The other amazing and crucial thing that happened to me (though i feel like there have been several this week) is the quote I linked in my Gaga post, from Heather Cassil's Out interview:
- Cassils: Gone are the days when if you're against the war you go and protest on the street. Protesting doesn't stop wars anymore. Going to your gay pride rally is nice -- it makes you feel good, but unfortunately we don't live in that era anymore. The only way you can create social change is to insert yourself into the machine.
Interviewer: Right. And cast yourself as a monkey wrench.
- That idea, that by existing as ourselves and refusing to be put into traditional boxes, while still participating in normative culture, just seems *so* radical and earthshaking to me right now; and part of me is like, maybe it only works for people who are beautiful/normative *enough* to begin with--aka if Gaga didn't have a freaking gorgeous, traditionally female body, she wouldn't be able to pull off using it as a form upon which to hang non-normative costumes, if that makes sense? But there is a level of inherent and very important value in that. And even more valuable is the inherent value of just existing and talking about existing in these non-hetero-cis-whatevered spaces.
I also used to try (and constantly fail) to live by the whole "be the change" motto. I thought that was my way in, to a better way of living and a higher sense of purpose. But the thing about being the change is that it implies change, and for someone with as much guilt and sense of failure as I carry, that's been one more albatross round my neck. I couldn't be the change until I changed, until I was better/smarter/more educated/committed/focused/prepared/sens
And this is what I've realized, what I think I have finally, finally realized. I used to think i would one day finally just wake up, open my eyes, find that inner passion/motivation/desire that allows you to just change your life completely. I used to think I would finally throw down and commit to being disciplined and vibrant and optimistic, and everything would just happen for me. I used to think that I'd just one day be ready.
What I have realized in the last year and a half is that there is no wake up call; there is just this series of niggling little humilations and soul-killing incidents, gradations that gradually wear you down, pull you further away from your passion and your core desires, and make you redefine what you can live with.
Until the day you realize that you've reached the literal end of what you can live with--that you have to change for your own survival.
Somewhere between April 11, 2008, and calling my mom sobbing and begging her to tell me that I could say no to this job and I could move to New York instead and pursue the one thing I have always wanted to do, which is be on Broadway, and it would be okay; somewhere between her saying, "child, you're too old," somewhere between saying goodbye to Bloomington and settling in here, where my coworkers call me judgmental and deliberately use the word "retarded" because they know it upsets me, where they try and aim paper wads at my cleavage when I wear low-top shirts, and don't stop when I ask them to; where the local organic food store went out of business, where I have to ask my boss not to use the word "gay" as an insult, where the governor thinks you shouldn't be protected against discrimination on the basis of your sexual orientation, where people openly stare at me because I have the audacity to walk around being fat, I have reached the end of what I can live with.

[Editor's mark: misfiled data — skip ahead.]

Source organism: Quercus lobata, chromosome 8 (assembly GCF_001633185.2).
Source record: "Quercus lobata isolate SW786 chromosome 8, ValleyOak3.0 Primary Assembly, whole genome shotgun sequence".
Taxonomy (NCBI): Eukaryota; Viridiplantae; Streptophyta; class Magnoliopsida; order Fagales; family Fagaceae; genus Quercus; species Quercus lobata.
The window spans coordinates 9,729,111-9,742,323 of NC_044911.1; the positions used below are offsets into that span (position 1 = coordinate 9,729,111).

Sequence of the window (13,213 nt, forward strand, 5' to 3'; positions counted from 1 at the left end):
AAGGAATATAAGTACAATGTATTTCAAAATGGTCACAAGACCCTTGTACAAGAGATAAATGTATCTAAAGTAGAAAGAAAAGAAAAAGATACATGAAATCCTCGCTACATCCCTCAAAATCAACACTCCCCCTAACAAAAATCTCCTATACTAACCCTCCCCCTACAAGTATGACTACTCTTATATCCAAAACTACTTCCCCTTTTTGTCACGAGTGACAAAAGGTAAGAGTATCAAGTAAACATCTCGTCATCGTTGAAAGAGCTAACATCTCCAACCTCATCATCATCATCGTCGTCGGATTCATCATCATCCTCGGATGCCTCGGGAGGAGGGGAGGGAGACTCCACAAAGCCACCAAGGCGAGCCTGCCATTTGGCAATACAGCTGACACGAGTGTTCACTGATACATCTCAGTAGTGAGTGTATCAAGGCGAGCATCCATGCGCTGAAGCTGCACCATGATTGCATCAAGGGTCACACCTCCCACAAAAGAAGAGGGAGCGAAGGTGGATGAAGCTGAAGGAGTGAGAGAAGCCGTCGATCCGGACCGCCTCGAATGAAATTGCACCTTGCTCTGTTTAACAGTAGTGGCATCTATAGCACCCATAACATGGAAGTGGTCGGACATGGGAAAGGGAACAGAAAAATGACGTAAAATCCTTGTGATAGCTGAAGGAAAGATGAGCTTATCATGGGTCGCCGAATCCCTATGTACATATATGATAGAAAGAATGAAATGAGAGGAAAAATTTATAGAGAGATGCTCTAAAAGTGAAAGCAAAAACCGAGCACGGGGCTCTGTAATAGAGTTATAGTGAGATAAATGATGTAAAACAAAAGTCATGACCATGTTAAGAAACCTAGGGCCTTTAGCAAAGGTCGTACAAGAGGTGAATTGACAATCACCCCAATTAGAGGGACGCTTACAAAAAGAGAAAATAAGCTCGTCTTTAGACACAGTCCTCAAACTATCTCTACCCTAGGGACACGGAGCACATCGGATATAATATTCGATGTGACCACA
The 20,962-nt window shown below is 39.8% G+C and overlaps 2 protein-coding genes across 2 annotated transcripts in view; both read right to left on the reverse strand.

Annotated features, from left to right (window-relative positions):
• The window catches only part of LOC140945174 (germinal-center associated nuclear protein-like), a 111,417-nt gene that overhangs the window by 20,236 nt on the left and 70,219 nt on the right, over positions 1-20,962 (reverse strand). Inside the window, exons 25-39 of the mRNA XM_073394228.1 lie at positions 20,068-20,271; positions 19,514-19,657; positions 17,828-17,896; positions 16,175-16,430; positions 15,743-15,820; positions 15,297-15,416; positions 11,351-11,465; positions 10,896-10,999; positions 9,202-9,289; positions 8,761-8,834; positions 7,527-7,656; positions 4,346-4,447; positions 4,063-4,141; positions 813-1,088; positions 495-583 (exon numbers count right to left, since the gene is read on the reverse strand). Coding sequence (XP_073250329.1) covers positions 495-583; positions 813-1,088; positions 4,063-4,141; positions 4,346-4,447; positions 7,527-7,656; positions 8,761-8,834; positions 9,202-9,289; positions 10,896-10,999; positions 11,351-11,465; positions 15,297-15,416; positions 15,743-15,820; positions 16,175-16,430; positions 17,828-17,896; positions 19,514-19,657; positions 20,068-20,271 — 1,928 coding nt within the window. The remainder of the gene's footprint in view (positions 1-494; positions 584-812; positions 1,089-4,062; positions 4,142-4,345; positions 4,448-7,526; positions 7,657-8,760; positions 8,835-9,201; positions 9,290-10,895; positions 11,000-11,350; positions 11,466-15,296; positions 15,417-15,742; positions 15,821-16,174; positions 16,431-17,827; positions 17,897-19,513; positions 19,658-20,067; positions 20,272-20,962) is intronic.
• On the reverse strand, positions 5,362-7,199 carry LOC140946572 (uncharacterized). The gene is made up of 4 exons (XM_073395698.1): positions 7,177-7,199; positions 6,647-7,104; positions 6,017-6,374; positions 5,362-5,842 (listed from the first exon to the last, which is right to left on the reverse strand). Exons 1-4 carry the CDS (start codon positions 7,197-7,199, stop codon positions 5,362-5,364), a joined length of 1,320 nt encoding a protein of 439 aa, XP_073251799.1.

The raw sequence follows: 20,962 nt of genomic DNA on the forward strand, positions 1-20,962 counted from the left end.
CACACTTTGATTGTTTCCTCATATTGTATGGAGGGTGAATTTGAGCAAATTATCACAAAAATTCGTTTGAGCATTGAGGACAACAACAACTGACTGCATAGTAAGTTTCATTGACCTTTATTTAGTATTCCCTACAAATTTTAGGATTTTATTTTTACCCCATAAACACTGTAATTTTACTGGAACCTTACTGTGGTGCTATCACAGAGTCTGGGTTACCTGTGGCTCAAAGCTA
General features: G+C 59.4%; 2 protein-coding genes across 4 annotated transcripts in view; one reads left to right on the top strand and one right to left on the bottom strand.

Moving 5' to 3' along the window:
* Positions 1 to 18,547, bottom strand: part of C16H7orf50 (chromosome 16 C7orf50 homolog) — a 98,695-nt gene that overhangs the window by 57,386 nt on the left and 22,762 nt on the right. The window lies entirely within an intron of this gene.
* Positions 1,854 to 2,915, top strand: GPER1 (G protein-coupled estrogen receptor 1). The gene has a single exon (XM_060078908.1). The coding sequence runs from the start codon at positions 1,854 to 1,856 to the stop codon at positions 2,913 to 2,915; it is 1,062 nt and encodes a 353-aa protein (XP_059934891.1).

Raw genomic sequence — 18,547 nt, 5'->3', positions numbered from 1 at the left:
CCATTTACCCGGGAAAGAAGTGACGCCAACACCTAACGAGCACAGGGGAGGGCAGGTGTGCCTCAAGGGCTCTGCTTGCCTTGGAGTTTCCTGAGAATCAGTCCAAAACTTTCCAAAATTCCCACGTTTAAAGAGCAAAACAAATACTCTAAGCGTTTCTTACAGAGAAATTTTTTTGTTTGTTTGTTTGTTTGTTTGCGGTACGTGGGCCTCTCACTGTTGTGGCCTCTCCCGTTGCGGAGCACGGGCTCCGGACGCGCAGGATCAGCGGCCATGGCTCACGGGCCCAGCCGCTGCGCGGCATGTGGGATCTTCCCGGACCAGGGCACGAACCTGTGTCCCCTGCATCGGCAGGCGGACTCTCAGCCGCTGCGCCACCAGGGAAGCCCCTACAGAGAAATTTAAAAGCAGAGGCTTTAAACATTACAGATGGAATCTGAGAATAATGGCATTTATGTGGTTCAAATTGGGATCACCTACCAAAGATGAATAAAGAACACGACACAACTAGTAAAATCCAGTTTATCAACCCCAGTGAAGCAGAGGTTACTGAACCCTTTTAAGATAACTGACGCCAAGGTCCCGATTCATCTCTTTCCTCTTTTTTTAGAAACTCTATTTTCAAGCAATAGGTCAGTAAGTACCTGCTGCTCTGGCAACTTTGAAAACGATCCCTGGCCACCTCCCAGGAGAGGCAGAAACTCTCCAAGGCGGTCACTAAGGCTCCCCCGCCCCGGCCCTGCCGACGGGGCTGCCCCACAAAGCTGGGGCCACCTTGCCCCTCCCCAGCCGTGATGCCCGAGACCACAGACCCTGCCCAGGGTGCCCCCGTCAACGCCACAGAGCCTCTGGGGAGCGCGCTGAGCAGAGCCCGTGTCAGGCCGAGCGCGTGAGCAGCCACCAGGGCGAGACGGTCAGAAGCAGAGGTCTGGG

I'm done being the change. I want to be the fucking monkey wrench.
I want to let people know I exist. I want to let people know that I'm done being stared at, mocked, told I need to lighten up, find a sense of humor, "stop being so angry all the time."
You think this is angry? This is not anger. Anger is the thing that is going to make me stop giving a fuck what anyone else thinks. Anger is the thing that is going to make me dance whenever I cross a street, in broad daylight. Anger is the thing that is going to make me sing opera in the stairwell. Anger is the thing that is going to make me audition for the Sound of Music, and when they ask me what part I'm trying out for, I'll say, "Maria." Anger is the thing that made me take my physics workbook back to the counter tonight at Barnes & Noble and demand a refund because it's written by some asshole who thinks it's okay to put sexist jokes in the text, because women don't read books about Physics anyway. Anger is the thing that made me buy the book in the first place. I'm going to learn physics, because women like science. I'm going to dance everywhere, badly and outrageously, because fat people dance. I'm going to compose musicals, because when you can only think of 2 female musical theatre composers ever, it's not like I can make things worse. I'm going to leave post-it notes in the male-author-dominated displays at the bookstores going "Where are the women?" I'm going to talk about things that make me uncomfortable, things that make you uncomfortable, because I need that and I hope you do too. I'm going to draw attention to myself whenever possible, because I don't need to change, I need the world to know that I EXIST. I'm going to crossdress, I'm going to drink milkshakes and eat salads whenever I want, I'm going to write original fiction and fanfic at the same time and under the same name, I'm going to never be embarrassed by myself ever again, I'm going to - I don't know. Tattoo my head. Everything. Anything.
I'm so angry. I'm going to do everything. I'm going to be a monkey wrench, forever.
(Icon usage for emphasis. Agnes MacPhail is my new kate beaton-inspired hero. "IS THIS NORMAL?" BOOM. ILU ALL, LITTLE WRENCHES. )